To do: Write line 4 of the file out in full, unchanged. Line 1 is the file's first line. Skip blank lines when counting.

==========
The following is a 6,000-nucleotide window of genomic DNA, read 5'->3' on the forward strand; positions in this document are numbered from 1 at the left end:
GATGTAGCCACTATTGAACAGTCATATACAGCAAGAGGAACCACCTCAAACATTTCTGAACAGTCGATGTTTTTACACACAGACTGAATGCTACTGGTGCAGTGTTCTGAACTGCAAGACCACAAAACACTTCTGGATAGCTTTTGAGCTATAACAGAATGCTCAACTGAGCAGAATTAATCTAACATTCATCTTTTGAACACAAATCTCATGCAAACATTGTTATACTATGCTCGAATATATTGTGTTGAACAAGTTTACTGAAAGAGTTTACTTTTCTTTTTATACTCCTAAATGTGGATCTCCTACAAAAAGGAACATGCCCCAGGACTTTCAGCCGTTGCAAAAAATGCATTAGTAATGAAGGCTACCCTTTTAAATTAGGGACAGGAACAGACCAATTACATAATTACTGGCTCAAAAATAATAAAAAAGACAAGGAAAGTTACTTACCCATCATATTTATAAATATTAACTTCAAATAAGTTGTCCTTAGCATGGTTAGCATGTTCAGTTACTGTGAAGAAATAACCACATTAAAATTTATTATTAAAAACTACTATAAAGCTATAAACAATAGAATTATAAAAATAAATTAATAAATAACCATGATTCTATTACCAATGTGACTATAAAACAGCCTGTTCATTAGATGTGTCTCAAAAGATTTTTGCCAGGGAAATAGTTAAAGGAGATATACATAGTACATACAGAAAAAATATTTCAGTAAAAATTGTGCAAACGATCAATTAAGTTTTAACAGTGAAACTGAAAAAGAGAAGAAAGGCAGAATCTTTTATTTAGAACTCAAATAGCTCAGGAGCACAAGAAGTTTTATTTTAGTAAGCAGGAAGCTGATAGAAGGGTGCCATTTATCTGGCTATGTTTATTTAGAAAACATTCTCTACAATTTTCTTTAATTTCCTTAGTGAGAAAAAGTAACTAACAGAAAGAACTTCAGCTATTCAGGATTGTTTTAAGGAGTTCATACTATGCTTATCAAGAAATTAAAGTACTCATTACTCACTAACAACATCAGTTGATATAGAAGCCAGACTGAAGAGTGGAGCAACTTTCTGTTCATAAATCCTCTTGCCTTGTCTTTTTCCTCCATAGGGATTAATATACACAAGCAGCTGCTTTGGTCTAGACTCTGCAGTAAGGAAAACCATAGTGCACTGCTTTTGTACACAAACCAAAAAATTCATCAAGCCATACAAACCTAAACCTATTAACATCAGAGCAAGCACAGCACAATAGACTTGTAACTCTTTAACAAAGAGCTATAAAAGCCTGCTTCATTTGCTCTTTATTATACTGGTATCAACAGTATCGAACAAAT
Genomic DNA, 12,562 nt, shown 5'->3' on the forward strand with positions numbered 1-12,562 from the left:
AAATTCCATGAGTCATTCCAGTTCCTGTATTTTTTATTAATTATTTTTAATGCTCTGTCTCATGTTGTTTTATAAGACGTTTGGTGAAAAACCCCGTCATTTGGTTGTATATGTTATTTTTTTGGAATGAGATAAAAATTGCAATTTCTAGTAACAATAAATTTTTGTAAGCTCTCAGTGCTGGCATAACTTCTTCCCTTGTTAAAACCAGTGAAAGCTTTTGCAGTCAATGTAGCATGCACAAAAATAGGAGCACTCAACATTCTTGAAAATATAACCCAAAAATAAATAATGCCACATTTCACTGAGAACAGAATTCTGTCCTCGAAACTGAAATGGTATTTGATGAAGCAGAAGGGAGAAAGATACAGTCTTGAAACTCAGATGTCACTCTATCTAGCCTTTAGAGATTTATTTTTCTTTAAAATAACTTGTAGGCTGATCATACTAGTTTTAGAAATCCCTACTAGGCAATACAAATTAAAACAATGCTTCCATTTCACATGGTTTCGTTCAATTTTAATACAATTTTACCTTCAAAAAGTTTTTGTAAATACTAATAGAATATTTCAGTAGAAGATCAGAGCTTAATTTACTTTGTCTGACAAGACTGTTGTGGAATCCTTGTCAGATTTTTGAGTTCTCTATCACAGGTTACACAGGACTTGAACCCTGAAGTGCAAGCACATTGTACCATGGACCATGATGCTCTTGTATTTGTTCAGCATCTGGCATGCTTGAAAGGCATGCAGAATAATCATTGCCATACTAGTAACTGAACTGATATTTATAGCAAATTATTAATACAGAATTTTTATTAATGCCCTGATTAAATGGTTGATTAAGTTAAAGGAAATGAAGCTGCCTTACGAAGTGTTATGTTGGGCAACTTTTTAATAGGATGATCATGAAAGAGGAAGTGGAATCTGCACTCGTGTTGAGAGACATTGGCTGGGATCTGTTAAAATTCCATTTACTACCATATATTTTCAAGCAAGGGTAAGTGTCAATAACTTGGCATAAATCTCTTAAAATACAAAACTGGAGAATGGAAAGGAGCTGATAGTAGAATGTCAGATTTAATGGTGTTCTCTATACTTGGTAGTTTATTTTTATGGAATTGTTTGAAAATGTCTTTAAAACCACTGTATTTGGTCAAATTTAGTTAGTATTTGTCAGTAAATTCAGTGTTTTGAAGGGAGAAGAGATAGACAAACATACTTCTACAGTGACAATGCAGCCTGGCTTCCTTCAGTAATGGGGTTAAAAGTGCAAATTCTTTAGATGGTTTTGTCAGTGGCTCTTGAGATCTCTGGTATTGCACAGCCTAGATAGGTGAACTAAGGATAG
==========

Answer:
AAATTCCATGAGTCATTCCAGTTCCTGTATTTTTTATTAATTATTTTTAATGCTCTGTCTCATGTTGTTTTATAAGACGTTTGGTGAAAAACCCCGTCATTTGGTTGTATATGTTATTTTTTTGGAATGAGATAAAAATTGCAATTTCTAGTAACAATAAATTTTTGTAAGCTCTCAGTGCTGGCATAACTTCTTCCCTTGTTAAAACCAGTGAAAGCTTTTGCAGTCAATGTAGCATGCACAAAAATAGGAGCACTCAACATTCTTGAAAATATAACCCAAAAATAAATAATGCCACATTTCACTGAGAACAGAATTCTGTCCTCGAAACTGAAATGGTATTTGATGAAGCAGAAGGGAGAAAGATACAGTCTTGAAACTCAGATGTCACTCTATCTAGCCTTTAGAGATTTATTTTTCTTTAAAATAACTTGTAGGCTGATCATACTAGTTTTAGAAATCCCTACTAGGCAATACAAATTAAAACAATGCTTCCATTTCACATGGTTTCGTTCAATTTTAATACAATTTTACCTTCAAAAAGTTTTTGTAAATACTAATAGAATATTTCAGTAGAAGATCAGAGCTTAATTTACTTTGTCTGACAAGACTGTTGTGGAATCCTTGTCAGATTTTTGAGTTCTCTATCACAGGTTACACAGGACTTGAACCCTGAAGTGCAAGCACATTGTACCATGGACCATGATGCTCTTGTATTTGTTCAGCATCTGGCATGCTTGAAAGGCATGCAGAATAATCATTGCCATACTAGTAACTGAACTGATATTTATAGCAAATTATTAATACAGAATTTTTATTAATGCCCTGATTAAATGGTTGATTAAGTTAAAGGAAATGAAGCTGCCTTACGAAGTGTTATGTTGGGCAACTTTTTAATAGGATGATCATGAAAGAGGAAGTGGAATCTGCACTCGTGTTGAGAGACATTGGCTGGGATCTGTTAAAATTCCATTTACTACCATATATTTTCAAGCAAGGGTAAGTGTCAATAACTTGGCATAAATCTCTTAAAATACAAAACTGGAGAATGGAAAGGAGCTGATAGTAGAATGTCAGATTTAATGGTGTTCTCTATACTTGGTAGTTTATTTTTATGGAATTGTTTGAAAATGTCTTTAAAACCACTGTATTTGGTCAAATTTAGTTAGTATTTGTCAGTAAATTCAGTGTTTTGAAGGGAGAAGAGATAGACAAACATACTTCTACAGTGACAATGCAGCCTGGCTTCCTTCAGTAATGGGGTTAAAAGTGCAAATTCTTTAGATGGTTTTGTCAGTGGCTCTTGAGATCTCTGGTATTGCACAGCCTAGATAGGTGAACTAAGGATAG